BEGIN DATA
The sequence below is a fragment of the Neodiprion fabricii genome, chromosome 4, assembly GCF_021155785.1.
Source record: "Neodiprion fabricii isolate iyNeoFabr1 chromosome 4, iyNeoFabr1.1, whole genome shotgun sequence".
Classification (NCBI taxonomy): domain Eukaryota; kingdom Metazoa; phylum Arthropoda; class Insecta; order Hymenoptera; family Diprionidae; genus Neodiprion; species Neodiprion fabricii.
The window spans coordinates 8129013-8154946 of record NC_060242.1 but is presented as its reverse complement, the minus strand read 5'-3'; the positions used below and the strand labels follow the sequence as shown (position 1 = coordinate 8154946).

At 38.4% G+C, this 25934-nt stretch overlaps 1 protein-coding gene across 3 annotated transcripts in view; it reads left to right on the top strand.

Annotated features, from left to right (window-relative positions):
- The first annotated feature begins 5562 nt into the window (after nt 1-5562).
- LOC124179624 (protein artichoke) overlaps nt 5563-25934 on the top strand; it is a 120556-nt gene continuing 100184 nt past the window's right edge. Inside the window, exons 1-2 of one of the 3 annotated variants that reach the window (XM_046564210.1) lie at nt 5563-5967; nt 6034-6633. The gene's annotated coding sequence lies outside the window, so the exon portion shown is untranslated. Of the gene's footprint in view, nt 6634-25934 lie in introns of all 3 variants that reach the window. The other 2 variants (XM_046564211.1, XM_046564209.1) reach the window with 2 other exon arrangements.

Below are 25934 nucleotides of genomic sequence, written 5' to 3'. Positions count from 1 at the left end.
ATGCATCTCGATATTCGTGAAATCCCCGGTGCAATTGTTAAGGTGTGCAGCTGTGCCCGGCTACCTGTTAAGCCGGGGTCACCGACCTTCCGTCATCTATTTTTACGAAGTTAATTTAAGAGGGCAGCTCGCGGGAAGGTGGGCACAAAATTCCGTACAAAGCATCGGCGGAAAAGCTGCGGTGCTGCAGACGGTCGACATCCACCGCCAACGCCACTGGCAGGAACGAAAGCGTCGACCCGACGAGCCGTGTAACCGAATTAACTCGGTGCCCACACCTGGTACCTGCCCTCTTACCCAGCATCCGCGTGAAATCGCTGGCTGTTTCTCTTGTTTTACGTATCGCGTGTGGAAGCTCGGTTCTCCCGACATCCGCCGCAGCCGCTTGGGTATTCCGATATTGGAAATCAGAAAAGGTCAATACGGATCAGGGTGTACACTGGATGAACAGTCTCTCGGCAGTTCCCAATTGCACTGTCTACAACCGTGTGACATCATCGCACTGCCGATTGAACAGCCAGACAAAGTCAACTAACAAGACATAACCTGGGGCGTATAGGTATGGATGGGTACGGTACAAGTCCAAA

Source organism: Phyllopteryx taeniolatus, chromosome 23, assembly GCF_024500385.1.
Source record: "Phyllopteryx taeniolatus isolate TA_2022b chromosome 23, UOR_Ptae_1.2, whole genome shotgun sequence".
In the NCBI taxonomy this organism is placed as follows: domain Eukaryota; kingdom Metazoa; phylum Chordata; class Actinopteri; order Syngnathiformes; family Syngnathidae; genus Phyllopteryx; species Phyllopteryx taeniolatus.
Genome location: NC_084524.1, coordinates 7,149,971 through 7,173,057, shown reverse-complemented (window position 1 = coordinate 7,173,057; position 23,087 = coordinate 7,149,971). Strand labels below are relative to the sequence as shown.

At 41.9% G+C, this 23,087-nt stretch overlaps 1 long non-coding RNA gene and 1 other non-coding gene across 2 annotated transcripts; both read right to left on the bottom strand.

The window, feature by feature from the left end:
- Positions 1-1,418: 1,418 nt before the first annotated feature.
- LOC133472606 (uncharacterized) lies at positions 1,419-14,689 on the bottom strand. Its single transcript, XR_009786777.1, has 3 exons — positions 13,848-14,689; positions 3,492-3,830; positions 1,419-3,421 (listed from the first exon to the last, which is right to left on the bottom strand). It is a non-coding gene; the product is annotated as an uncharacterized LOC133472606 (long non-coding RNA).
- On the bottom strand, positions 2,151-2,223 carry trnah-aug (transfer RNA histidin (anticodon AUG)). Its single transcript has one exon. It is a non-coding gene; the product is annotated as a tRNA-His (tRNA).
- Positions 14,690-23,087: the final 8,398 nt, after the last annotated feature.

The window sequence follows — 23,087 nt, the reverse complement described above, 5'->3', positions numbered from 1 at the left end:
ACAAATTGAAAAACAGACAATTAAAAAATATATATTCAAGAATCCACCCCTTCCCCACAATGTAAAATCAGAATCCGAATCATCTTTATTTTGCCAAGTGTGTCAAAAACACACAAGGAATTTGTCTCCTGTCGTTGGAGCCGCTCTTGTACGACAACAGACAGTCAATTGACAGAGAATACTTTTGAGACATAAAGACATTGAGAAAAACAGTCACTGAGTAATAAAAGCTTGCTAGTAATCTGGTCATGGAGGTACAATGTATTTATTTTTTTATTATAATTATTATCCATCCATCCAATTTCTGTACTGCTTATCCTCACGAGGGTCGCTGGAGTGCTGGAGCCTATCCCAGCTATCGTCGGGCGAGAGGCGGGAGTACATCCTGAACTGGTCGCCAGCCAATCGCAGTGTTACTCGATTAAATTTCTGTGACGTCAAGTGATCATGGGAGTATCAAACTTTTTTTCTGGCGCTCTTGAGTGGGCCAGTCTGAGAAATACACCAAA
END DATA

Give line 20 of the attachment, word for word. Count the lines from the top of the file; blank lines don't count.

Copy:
- Positions 14,690-23,087: the final 8,398 nt, after the last annotated feature.